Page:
This article originally appeared in She Shreds Issue #17, which was released in April 2019.

When Ana Perrote, the guitarist and vocalist of the Spanish band Hinds, made plastic waste reduction her 2019 resolution, she knew it was a goal that would be directly tied to her work as an artist. It makes sense, considering the extent to which plastic is part of music: from the materials that are used to press vinyl, and the hard cases that still often protect CDs, to the water bottles included on artist riders.

For Perrote, reducing her own plastic use is just as important as spreading the word about senseless consumption. On Instagram, she has dedicated a highlighted story to the topic, and regularly adds updates demonstrating how she avoids plastic use throughout the course of her daily life. “As someone with a bunch of [social media] followers, I can make a bigger change by influencing other people, rather than by just living a plastic-free life myself,” Perrote says. “Once you are aware of the problem we are facing, and how easy it is to change some habits, the need to let others know grows, creating a domino effect.” Perrote’s recent updates explain how she refuses straws and plastic bags, purchases unwrapped fruits and veggies, and opts for reusable menstrual cups.  

In 2019, plastic waste remains an increasingly devastating problem. The destruction caused by plastic has started to get some media attention over the past couple of years, including a National Geographic cover story, Rolling Stone and BBC News features, and a 60 Minutes special. However, this slow trickle of attention, and the small changes that have followed—such as reduced use of plastic bags and straws—are not nearly enough to effectively address the massive scale of this problem, or the cultural and economic norms at the root of it. And with the proliferation of extreme right-wing governments worldwide deprioritizing the environment, the urgency of advocating for change lies in our own hands.

Within music, one specific action that artists, industry professionals, and fans can collectively take is addressing plastic consumption at live shows. At Doug Fir Lounge, a venue in Portland, Oregon, show booker Eric Zamarripa and marketing manager Rochelle Hunter have made progress by eliminating plastic cups in their bars. “In the green room it gets tricky, because a lot of bands request bottled water,” says Hunter. “One thing that would [help] is to inform bands in advance of how high quality the tap water is.” Doug Fir has seen an increase in riders that refuse plastic, but only sees those requests a couple of times per month. 

Hinds’ tour manager Fiona Campbell has observed the consumption of plastic water bottles on the road getting exponentially worse over the past decade: “Now [water bottles are] considered a necessity rather than just something nice to have around,” she says. Campbell (also a drummer who’s played with Vivian Girls, Shamir, and Chain and the Gang) has encouraged Hinds in their efforts to address plastic waste. Growing up in New Zealand, Campbell remembers public campaigns from her childhood, such as Double J and Twice the T’s 1990 eco anthem, “Def to be Green” and the catchphrase, “Wash it, squash it, and put it in the bin.” She’s observed much more waste produced in the United States than New Zealand, too.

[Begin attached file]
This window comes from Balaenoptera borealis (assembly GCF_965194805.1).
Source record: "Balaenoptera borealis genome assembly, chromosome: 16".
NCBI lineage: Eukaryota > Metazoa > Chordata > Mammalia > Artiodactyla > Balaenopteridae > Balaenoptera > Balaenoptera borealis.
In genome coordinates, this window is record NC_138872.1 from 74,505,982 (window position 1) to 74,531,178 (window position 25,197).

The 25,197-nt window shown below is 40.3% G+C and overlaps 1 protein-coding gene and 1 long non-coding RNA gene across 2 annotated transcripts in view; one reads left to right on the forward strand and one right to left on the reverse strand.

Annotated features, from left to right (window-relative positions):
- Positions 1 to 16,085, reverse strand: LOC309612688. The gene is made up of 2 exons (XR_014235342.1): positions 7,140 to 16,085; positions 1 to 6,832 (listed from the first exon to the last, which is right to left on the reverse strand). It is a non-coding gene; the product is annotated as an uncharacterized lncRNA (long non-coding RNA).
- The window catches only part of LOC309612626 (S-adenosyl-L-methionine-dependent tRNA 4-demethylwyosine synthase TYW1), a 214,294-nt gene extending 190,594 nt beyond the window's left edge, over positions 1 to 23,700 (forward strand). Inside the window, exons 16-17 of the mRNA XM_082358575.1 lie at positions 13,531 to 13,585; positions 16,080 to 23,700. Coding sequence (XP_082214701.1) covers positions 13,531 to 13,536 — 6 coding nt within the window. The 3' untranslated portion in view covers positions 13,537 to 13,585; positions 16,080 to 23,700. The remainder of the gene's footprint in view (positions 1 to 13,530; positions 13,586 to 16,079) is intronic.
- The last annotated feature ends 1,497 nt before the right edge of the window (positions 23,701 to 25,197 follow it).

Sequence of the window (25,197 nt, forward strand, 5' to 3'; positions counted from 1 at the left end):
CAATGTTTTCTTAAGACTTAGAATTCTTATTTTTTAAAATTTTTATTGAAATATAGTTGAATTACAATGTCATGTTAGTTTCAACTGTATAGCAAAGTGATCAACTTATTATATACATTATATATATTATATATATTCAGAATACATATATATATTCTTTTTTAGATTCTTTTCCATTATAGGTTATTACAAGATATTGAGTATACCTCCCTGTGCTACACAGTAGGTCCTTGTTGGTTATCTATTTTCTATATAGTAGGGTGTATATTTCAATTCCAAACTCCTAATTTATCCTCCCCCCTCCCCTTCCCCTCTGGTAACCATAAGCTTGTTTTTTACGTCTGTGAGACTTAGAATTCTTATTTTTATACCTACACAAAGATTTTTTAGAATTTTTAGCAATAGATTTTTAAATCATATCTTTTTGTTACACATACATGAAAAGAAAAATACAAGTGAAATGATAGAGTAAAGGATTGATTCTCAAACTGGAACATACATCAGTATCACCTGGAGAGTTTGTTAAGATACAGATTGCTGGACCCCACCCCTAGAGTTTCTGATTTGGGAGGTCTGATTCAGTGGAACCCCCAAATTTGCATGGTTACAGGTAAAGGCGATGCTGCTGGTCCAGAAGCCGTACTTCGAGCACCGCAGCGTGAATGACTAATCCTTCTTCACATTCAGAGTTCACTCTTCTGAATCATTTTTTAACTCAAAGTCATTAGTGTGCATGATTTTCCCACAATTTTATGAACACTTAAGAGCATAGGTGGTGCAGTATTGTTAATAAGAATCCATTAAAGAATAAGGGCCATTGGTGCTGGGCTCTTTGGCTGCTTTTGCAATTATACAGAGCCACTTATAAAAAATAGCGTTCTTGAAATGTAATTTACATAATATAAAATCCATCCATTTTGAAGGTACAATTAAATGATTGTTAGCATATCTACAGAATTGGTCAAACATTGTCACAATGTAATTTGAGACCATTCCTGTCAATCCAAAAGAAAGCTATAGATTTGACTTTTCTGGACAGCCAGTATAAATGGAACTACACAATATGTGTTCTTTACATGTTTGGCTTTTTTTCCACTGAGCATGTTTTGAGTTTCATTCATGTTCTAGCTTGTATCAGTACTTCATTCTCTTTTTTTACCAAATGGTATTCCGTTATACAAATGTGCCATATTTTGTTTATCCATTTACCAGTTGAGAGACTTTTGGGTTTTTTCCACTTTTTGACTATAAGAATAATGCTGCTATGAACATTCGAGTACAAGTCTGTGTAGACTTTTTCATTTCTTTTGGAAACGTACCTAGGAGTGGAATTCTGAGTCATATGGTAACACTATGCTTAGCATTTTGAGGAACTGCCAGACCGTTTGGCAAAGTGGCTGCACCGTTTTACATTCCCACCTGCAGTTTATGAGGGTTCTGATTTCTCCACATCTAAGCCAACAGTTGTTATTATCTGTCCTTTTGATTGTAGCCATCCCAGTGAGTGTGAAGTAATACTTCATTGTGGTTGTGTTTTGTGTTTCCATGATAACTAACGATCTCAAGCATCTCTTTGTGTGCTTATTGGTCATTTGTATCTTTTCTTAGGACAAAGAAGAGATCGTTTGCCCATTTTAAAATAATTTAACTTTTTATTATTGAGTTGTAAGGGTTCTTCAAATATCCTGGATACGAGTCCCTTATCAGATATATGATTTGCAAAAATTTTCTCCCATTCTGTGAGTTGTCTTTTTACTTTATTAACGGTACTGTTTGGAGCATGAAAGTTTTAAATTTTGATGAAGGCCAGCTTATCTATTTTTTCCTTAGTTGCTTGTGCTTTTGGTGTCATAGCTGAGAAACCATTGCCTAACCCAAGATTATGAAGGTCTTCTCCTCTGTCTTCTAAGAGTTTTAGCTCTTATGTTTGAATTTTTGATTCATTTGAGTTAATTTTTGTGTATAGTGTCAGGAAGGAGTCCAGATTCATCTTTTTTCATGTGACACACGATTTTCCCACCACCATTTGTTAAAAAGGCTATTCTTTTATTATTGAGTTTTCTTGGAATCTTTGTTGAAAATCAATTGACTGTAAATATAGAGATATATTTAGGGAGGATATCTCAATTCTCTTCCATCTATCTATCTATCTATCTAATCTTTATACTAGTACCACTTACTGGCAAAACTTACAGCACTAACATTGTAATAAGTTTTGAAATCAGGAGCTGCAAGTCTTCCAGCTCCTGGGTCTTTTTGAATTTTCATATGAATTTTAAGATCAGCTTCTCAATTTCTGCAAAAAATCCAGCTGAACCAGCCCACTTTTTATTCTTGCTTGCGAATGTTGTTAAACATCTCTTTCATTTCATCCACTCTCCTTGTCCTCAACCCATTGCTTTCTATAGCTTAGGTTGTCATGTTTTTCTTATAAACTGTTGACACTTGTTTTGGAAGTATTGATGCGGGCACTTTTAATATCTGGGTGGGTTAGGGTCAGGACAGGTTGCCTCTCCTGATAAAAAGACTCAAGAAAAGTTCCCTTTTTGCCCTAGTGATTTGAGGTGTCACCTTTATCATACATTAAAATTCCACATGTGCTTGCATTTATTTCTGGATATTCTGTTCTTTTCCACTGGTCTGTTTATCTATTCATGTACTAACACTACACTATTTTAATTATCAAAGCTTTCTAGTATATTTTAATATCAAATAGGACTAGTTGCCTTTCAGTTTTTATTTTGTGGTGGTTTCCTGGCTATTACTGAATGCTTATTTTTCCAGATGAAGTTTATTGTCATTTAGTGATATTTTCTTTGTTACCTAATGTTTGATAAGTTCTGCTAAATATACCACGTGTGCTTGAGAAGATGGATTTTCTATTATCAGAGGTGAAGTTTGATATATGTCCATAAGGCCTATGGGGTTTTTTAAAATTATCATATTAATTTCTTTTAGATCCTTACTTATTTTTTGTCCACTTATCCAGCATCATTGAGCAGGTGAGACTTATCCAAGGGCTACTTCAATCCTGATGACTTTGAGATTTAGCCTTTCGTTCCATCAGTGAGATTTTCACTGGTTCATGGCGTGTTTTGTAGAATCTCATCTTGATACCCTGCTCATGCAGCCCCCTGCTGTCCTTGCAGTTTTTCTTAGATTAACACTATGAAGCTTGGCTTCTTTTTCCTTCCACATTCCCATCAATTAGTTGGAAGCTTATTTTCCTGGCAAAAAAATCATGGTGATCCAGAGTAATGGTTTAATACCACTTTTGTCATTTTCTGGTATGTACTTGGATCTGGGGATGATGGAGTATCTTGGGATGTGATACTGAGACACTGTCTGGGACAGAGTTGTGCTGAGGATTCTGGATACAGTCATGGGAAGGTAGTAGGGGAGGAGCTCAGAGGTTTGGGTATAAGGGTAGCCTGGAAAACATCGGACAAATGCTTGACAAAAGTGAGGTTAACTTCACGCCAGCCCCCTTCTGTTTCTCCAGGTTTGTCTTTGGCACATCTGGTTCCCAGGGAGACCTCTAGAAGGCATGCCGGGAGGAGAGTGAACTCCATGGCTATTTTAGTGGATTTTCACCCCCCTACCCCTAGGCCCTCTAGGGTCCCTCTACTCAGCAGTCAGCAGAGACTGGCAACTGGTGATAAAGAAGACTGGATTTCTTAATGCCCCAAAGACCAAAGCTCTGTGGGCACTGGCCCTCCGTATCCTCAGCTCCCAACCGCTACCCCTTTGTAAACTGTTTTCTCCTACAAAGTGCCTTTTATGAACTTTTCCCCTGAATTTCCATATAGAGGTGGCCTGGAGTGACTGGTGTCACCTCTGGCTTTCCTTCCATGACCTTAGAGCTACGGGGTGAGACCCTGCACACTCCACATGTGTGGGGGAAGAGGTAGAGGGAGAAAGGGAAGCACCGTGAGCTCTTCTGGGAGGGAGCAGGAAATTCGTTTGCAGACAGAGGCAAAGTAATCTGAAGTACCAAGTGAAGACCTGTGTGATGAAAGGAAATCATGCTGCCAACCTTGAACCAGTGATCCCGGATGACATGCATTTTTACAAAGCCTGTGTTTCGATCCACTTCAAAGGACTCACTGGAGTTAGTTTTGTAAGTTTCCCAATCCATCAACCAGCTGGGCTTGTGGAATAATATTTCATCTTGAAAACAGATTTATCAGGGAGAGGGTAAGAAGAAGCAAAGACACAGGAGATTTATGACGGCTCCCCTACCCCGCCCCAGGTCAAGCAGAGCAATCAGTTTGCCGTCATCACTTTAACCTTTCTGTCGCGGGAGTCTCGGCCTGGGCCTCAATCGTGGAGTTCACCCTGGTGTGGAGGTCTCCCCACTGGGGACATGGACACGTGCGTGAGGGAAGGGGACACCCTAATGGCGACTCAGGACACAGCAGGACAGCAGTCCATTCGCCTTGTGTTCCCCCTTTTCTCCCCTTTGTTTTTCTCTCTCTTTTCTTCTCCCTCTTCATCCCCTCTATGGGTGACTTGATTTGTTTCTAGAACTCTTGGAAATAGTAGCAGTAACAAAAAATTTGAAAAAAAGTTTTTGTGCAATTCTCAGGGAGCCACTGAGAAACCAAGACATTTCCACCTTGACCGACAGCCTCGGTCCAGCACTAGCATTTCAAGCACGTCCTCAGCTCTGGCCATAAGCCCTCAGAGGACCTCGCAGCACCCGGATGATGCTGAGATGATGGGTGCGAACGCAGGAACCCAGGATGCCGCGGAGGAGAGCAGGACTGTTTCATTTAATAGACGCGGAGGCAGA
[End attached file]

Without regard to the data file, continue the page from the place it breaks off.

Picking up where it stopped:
Many artists are becoming more aware that reducing and reusing plastics are more effective than relying on recycling alone. According to the The New York Times, much of the plastic put in recycling bins in the United States, Canada, Australia, Britain, and Germany began going straight to landfills last year, after China stopped accepting foreign plastics as part of a new anti-pollution program. Furthermore, hardly any of the plastic waste produced by the music industry is even recyclable: CDs, cassettes, drum heads, and the packaging that so much of our music gear is wrapped in. Colombian organization Plástico Infinito sees those kinds of plastic waste as reusable material; they work with local communities to develop economically productive ways to reuse it. They sort and clean the plastic, and use specialized but accessible machinery to reform it into household items, skateboards, and parts for surfboards. Plástico Infinito’s social management coordinator, Robert Vivas Londoño, has high hopes for the music industry to “stop thinking linearly and start thinking circularly.” 

“Music can speak for those who can’t speak,” says Londoño. ”The earth, its species, its fauna and flora—through songs, messages, [and by] thinking of their industry as environmentally conscious. If you learn about the issue of ‘garbage,’ you will realize that it’s an important economic resource, not a waste, and can support associations of recyclers, which here in Colombia, for example, [are] important. Companies producing instruments [can] increasingly modify their designs and handle recycled materials. Their designs [can become] modular and allow easy separation at the time of disuse. They [could accept] damaged instruments as part of payment for the purchase of new instruments. And they [could be] responsible for managing their own waste.”

Toronto’s Ace of Wands took this ethos to heart with last year’s release of their album, Grown from Good. “We printed download cards on paper embedded with native wildflower seeds and paired them with a glass jar full of soil,” says the band’s guitarist and songwriter, Anna Mernieks. “There’s a lot of potential for packaging to reach beyond the act of listening to music. It would be wonderful if people in positions of power would spearhead these efforts.” Beyond the limited environmental impact that Grown from Good might have, Mernieks saw it as a way to inspire people to think creatively about plastic waste. Similarly, members of Colombia’s Bomba Estéreo have also used their voices to reach a huge audience concerning deforestation, mangrove loss, and other environmental issues in Colombia. Their project, Siembra (which means “sowing” in Spanish) is an “initiative to generate environmental awareness through the power of music,” and appears throughout the band’s online and social media presence.